Perhaps the most enjoyable and iconic perfume The Body Shop has to offer is White Musk. Originally launched in 1981, White Musk has been a cheap staple for those who want a good everyday scent without breaking the bank or demanding too much attention. I’m a big fan of the White Musk Oil, which is great for those days where one just wants something lovely and incognito, but the scent in all of its many incarnations is a worthy take on ephemeral musk.
In continuation of the White Musk narrative, The Body Shop has launched White Musk Smoky Rose – a perfume that is meant to be a more sultry and seductive take on the 1981 classic suitable for evening wear. The perfume was created by Sophie Labbé of IFF and is billed as “a darkly seductive, floriental evening scent”. So is this TBS’s ‘Noir Musk’ (a truly dark perfume) or is it just another White Musk flanker? The answer is neither.
Christmas is just round the corner. I mean it people, the 25th of December is just up the street, lurking down a dark alley with criminal intent and an evil glint in its eye. By now one should have completed the super-fun/awful task of Christmas shopping (I have and yes I’m smug about it) and will now be putting the final touches to the Christmas plans that one is so looking forward to.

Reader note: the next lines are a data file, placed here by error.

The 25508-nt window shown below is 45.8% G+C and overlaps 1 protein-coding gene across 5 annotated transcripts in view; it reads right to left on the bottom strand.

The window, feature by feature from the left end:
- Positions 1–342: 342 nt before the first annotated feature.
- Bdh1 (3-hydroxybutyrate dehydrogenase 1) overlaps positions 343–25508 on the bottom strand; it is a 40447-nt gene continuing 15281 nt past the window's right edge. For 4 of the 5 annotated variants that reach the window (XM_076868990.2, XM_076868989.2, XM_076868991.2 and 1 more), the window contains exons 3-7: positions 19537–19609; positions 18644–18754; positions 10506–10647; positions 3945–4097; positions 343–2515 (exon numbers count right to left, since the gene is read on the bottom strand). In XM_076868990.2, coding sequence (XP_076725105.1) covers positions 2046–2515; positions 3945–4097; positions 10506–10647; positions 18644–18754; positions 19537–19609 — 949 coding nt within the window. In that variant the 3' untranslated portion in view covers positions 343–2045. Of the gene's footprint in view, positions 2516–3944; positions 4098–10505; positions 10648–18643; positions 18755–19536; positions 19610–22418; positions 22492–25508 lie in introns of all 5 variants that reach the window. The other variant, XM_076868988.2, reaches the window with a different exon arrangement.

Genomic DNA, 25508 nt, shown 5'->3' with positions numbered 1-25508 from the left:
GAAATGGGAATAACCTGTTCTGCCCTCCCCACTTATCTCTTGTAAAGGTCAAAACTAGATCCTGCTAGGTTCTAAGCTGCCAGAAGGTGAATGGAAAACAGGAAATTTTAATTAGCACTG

With all of the traditions and festivities it is unsurprising that Christmas is an incredibly fragrant time of year. The abundance of yuletide food, church masses and changes in the season make for an incredible wealth of smells associated solely with the one celebration, and each year one looks forward to reliving those odours that make the season so darn ‘Christmassy’.
As I’m a lover of both scent and Christmas I thought it would be fun to put together some of my favourite yuletide smells alongside perfumes that manage to capture the essence of these odours. Here you’ll find smells of the season and fragrances that are evocative of such wonderful treats as gingerbread and mulled wine. Christmas smells (really good in fact) and on The Candy Perfume Boy this winter, it has never smelled better!
Christian Dior Fall 2010 – Chic and Iconic but not Cheap…